06:28 GMT22 October 2020
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    The Labour Party has accused chancellor, Rishi Sunak, of discarding more than 1m jobs to the “scrapheap”. The shadow chancellor claims the government is failing to protect workers in the hard-hit event and festival industries in his new COVID plans.

    Beyond this, advocates for disabled workers have raised concerns that businesses are not doing enough to protect workers from minority backgrounds who could find themselves more likely to be at risk of unemployment due to the upcoming economic downturn.

    Carol Adams, Professor of Accounting at Durham University explains some of the issues neurodiverse candidates could have entered the workplace.

    Sputnik: Why are people on the autistic spectrum so underrepresented in the workforce? 

    Carol Adams: Well, it is shocking, isn't it with only 16% in full time employment despite 77% wanting to work. I think it's due to a lack of awareness of the positive traits of people with autism. Evidence Based decision makers persistent at solving problems, looking at problems from a different perspective, integrity, strong work ethic and then there's also indirect discrimination through a lack of understanding of how autistic people communicate.

    So for example, misunderstanding, lack of eye contact or not doing small talk as 'disinterest', which is really not the case. I think organisations need to need to really think about what's more important for a cleaner, lab technician, surgeon or a teacher? Is it knowledge, ability or work ethic? Or is it eye contact or small talk? And employers are not are not accountable, which is another issue. They're reporting figures on equal opportunities and equality for other issues, but not for the employment of autistic people.

    Sputnik: Now what kind of hiring practices could lead to more neuro diverse candidates being employed here in the UK?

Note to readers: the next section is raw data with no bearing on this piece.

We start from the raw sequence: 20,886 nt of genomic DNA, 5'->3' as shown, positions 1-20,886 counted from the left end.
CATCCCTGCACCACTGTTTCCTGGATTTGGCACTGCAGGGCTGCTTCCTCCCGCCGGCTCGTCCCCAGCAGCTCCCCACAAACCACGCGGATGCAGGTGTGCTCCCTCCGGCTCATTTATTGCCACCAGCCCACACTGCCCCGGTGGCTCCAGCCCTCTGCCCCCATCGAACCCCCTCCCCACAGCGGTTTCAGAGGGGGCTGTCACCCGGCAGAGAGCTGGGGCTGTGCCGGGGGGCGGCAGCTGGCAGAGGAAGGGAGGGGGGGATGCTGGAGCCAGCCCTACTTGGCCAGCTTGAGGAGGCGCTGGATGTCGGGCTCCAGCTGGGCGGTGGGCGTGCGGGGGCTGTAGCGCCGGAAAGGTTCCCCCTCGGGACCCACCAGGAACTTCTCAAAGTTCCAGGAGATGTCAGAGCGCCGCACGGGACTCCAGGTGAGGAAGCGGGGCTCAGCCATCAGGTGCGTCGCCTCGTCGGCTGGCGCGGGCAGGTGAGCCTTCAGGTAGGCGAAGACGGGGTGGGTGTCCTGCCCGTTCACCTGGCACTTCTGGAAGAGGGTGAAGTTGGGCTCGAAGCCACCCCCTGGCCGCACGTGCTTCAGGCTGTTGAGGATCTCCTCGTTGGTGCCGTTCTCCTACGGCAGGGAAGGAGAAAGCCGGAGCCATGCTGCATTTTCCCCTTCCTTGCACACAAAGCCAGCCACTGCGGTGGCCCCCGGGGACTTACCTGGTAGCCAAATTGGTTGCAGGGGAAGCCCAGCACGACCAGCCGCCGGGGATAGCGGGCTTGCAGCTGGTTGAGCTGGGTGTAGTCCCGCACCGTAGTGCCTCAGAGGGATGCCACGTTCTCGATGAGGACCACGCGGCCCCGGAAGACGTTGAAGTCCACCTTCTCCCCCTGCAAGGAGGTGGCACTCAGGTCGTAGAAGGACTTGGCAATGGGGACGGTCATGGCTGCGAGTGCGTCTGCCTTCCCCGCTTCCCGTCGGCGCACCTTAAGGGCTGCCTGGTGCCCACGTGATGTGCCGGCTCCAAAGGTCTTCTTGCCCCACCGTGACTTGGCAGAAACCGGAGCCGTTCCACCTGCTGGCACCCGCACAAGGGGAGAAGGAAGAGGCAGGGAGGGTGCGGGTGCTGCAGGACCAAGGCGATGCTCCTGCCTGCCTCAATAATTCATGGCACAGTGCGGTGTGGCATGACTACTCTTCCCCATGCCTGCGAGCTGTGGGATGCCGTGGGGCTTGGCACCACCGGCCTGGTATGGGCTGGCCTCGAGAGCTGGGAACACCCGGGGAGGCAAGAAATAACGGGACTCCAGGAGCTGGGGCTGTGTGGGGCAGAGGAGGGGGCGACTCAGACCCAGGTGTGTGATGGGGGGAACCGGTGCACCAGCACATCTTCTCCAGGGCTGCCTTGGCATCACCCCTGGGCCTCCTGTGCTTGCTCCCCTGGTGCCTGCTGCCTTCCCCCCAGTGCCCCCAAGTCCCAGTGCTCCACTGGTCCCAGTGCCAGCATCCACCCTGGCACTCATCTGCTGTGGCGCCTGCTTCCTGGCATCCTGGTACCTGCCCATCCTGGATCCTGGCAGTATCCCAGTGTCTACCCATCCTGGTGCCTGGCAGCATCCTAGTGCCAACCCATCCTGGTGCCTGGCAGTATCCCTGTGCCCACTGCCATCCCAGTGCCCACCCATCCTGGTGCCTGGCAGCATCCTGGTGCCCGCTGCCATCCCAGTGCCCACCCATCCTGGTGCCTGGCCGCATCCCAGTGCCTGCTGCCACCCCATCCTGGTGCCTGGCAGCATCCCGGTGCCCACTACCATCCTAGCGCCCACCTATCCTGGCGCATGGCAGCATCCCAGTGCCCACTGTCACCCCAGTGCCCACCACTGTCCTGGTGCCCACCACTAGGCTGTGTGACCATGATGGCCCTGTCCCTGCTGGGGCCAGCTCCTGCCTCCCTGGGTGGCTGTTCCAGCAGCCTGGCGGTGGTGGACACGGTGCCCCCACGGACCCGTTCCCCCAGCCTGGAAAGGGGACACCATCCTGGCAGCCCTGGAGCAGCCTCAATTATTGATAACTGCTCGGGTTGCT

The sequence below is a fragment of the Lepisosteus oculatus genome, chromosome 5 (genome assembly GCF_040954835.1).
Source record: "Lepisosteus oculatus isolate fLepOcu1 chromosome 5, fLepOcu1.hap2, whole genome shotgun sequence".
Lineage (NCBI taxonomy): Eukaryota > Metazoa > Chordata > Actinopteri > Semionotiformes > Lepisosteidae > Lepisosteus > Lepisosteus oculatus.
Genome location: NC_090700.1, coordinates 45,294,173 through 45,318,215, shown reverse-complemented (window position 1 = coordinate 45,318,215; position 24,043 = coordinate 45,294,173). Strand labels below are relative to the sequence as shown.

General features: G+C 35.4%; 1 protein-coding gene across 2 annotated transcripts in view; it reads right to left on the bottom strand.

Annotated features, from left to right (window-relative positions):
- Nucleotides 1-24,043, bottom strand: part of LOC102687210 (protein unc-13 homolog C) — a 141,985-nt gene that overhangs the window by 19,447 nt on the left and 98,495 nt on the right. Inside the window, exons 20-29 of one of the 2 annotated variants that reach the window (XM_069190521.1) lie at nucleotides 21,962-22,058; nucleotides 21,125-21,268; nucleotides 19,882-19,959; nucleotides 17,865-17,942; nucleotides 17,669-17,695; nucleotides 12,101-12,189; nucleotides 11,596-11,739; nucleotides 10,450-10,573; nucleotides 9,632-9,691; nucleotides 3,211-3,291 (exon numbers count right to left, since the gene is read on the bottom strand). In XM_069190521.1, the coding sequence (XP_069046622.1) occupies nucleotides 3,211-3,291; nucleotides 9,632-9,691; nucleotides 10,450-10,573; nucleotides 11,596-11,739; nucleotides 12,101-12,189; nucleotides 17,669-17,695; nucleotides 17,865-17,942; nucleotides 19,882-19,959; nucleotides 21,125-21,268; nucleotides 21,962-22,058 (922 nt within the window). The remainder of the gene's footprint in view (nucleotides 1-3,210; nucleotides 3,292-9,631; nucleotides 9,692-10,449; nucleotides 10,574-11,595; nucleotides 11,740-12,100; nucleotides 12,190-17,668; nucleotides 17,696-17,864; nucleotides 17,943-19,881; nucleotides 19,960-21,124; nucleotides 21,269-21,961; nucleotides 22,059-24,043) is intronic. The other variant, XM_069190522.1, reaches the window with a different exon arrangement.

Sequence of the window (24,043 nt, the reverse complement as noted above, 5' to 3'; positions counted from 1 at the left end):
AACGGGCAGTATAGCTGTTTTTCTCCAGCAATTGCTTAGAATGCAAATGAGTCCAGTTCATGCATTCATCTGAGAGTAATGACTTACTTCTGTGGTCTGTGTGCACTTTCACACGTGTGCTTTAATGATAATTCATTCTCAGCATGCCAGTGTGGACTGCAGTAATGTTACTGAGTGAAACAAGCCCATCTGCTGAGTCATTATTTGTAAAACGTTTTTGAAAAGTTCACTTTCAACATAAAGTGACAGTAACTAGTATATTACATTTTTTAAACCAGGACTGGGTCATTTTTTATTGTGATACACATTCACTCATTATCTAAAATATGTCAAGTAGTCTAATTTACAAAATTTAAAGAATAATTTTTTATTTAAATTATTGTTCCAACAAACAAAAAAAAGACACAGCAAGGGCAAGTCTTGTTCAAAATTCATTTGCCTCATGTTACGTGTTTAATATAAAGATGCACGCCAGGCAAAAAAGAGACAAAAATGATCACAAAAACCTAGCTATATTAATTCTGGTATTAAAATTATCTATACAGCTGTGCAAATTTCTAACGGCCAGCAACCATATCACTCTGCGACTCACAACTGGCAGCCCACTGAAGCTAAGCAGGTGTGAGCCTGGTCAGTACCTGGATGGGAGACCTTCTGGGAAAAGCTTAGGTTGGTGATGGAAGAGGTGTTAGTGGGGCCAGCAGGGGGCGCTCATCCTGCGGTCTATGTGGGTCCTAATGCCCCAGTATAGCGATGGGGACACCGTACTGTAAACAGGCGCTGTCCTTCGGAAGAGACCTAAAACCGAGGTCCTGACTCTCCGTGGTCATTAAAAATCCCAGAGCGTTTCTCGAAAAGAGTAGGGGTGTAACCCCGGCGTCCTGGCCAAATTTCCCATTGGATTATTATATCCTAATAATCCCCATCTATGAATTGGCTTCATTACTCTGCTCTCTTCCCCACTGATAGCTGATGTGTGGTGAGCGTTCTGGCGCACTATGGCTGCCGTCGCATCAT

Carol Adams: Well, I think interviews put autistic people at a disadvantage, there might be some anxiety there. I've read books about interviews and they say that people make up their mind in the first 20 seconds of somebody walking into the interview room. That's about how they present themselves socially. I had a student once when I was a professor at the University of Glasgow, who wore a hijab and she was asked by employers, whether she would wear it when she went to visit clients. So there is this bias in the interview process of people not looking at the skills that a person has.

    And I think employers need to really start shouting out the benefits of people who are neuro diverse in employment. So SAP, for example, speaks about a rise in patents and product innovations because of their autism hiring programme because autistic people do tend to find solutions to problems and look at things through different perspectives from neurotypical people. So that focus on the skills is really important. And I think building a culture that embraces diversity, whether that's gender, race, or neuro diversity is really important in any organisation.

    Sputnik: Now we're entering a period of economic uncertainty, do you think that could lead to a situation where employers are less likely to take the perceived 'risk' of employing someone from a neuro diverse background?

    Carol Adams: I think it's a bigger problem than that, really, I think, employers there is a lack of awareness of what autistic people have to offer. I think this needs monitoring by the government. Employers ought to be accountable as they are with other aspects of equality. And lumping autistic people with other types of disability would mask the much lower employment rates for autistic people.

    The views and opinions expressed in the article do not necessarily reflect those of Sputnik.

    jobs, employers, autistic, coronavirus, COVID-19, United Kingdom
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